On Thom's show today on AirAmerica, which I receive on XM 167, a caller claimed that many people come to America for treatment because our health care is so great. B.S.
Aside from this being largely [and merely] an anecdotal assertion from the health care industry and it's paid representatives and congresspersons, the reality is that some people do come here from around the world for treatment - they do not, however, come to our neighborhood doctors and hospitals.
We often hear of some dignitary or celebrity coming from overseas for treatment to places such as The Mayo Clinic, Johns Hopkins, UCLA, Sloan-Kettering, and such. They come because they believe one of these centers has a specific program, specific expertise, or specific doctor, which will provide a level of treatment they cannot find in their home countries. Steve Jobs went to Tennessee for his transplant for the same reason - obviously he thought that he could get better treatment outside Silicon Valley. These are the exceptional cases.
In my community in Southern California, we have many of the world's finest physicians and surgeons, yet I have friends who have travelled thousands of miles to one center or another, or to visit some special doctor, where they felt they would get better treatment - one friend flew to London for a week to have laser vision surgery by "Dr. Dan", an American who practices there because his procedures and instruments have yet to be approved in this country - they felt more comfortable having him work on their eyes. These people can afford to go where they want, and pay what they want, for the level of care they perceive they will receive. The rest of us settle for local practitioners, assuming we are going to be treated well, and most of us with good insurance receive adequate or even great treatment.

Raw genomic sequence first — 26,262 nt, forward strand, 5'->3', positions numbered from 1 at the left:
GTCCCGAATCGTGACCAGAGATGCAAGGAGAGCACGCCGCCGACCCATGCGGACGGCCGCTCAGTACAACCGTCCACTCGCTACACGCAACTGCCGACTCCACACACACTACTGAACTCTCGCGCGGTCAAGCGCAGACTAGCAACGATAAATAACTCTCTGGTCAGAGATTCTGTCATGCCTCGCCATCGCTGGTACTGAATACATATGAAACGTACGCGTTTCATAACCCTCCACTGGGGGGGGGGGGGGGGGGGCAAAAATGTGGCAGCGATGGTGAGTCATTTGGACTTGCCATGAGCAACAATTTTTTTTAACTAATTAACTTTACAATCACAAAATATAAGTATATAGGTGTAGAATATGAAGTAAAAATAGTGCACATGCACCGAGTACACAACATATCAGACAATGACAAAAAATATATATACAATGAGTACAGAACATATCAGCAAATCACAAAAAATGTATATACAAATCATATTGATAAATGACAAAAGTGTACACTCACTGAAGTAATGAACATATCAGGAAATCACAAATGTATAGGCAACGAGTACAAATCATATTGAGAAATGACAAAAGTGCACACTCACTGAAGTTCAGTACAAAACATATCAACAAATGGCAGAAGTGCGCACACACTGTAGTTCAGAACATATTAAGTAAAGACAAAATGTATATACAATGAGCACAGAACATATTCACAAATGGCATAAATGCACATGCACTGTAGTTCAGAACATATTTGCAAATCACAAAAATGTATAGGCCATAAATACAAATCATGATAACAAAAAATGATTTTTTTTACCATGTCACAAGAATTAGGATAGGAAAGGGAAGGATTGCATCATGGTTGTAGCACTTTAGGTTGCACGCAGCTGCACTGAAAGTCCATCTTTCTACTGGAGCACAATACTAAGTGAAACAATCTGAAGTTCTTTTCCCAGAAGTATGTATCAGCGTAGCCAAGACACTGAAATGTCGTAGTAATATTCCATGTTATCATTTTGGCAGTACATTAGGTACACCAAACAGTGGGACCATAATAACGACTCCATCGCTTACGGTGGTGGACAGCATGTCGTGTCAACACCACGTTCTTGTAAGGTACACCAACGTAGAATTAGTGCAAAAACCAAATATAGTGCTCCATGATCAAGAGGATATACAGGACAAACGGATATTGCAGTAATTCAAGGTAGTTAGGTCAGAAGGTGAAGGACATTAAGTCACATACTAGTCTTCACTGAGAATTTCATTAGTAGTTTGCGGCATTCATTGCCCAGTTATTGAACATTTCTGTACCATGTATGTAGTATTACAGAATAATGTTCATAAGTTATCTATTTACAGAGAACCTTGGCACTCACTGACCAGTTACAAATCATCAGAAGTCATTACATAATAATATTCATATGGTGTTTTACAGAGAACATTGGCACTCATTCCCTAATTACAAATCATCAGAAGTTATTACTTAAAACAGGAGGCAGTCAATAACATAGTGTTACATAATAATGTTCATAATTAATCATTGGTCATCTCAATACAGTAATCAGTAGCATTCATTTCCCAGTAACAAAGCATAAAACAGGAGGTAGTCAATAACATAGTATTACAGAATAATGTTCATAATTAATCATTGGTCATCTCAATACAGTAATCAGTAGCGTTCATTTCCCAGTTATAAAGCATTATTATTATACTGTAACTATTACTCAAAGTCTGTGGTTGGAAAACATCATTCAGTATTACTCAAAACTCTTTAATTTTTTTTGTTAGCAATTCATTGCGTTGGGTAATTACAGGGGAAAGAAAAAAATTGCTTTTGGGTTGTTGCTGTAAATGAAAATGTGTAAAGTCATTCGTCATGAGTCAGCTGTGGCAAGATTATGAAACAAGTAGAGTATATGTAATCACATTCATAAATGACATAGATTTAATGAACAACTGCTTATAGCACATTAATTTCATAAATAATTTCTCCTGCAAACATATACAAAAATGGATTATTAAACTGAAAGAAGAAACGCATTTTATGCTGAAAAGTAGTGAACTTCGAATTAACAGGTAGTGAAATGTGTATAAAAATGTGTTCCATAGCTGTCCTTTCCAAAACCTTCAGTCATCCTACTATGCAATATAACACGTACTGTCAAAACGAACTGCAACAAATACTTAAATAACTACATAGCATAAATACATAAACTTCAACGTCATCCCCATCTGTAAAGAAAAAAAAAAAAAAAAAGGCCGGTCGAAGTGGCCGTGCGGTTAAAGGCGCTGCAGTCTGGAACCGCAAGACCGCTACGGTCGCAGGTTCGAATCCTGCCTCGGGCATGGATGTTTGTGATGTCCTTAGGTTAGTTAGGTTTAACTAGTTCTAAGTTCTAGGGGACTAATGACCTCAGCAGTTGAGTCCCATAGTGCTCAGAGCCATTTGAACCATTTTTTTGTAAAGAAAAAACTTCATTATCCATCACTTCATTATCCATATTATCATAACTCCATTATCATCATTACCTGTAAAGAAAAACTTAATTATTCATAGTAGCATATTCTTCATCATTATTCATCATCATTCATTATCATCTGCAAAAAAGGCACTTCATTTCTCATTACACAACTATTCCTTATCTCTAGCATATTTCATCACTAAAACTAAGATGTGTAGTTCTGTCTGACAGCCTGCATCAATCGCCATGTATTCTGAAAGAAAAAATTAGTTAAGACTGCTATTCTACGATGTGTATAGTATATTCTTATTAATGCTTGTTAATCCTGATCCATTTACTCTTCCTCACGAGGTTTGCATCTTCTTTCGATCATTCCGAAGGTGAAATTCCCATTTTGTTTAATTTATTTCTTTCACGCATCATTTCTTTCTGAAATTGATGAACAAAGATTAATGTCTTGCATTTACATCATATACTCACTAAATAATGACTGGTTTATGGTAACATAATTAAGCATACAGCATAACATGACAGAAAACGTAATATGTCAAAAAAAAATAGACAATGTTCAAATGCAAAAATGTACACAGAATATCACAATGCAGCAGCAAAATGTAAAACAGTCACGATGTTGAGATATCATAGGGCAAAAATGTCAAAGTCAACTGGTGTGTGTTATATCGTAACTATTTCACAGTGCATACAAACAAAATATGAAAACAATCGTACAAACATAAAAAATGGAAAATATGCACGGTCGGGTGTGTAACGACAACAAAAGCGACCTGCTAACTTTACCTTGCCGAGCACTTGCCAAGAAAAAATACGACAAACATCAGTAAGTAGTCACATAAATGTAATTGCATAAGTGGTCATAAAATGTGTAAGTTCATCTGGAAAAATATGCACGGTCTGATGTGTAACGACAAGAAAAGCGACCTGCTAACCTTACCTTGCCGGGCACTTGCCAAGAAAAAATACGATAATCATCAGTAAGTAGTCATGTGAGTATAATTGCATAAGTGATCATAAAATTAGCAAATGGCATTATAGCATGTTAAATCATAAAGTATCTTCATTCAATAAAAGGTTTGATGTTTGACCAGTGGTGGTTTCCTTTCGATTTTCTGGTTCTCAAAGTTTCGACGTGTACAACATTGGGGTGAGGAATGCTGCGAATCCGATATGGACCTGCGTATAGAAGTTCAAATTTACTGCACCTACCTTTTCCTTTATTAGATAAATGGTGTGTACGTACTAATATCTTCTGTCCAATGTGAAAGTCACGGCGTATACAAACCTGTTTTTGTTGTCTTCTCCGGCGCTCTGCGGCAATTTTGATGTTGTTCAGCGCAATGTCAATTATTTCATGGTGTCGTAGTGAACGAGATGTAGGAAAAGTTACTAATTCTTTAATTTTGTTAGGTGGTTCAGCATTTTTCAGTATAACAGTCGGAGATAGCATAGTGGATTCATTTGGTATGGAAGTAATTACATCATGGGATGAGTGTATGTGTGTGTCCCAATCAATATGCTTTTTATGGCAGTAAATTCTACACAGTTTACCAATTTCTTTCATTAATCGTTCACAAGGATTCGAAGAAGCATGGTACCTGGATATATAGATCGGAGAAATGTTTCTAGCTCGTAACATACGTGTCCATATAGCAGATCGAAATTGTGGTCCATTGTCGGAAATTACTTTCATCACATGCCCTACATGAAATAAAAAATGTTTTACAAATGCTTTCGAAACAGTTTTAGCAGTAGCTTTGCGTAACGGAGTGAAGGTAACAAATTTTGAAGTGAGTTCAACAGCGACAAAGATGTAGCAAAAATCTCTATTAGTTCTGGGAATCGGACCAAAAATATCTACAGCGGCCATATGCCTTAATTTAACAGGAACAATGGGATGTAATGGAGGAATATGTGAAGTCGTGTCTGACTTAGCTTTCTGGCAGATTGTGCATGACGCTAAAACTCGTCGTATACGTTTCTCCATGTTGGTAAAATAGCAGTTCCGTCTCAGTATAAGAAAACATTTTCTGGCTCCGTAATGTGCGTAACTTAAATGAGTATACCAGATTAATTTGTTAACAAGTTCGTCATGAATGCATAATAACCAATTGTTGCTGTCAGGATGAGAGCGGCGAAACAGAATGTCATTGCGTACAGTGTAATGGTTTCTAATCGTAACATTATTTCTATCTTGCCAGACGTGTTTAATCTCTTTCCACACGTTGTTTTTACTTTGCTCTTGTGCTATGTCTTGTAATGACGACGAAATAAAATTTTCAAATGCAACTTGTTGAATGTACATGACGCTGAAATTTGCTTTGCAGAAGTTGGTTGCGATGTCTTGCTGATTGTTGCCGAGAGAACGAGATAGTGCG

The other side of the problem is represented by clients I meet to drive to Mexico for medical care or medications they can't afford here.
I can afford a $40 co-pay, a $5,000 deductible. For my employees, however, that is a stretch. I wish I could afford to pay for better coverage for them, but as my insurance rates increase at 25-40% per year, we must have cutbacks somewhere. One of my associates had a major medical insurance plan - as a male of 40, he was in good health and thought he had good enough coverage - a fall from his mountain bike proved otherwise - just the deductibles and copays almost wiped out his savings - the coverage was, fortunately, good enough to allow him to keep his house. Weekly, I meet someone who simply cannot afford to keep there health insurance - these are white, middle class, Americans who have worked all their lives - yet they feel they cannot afford something that I view as a necessity of life.
We need basic reform in our medical system, something far better than the recent health care bill, and we don't need false claims that the world is beating a path to our door for our cheap, bountiful and effective health care as an excuse not to try to achieve that goal - the data does not support the claim.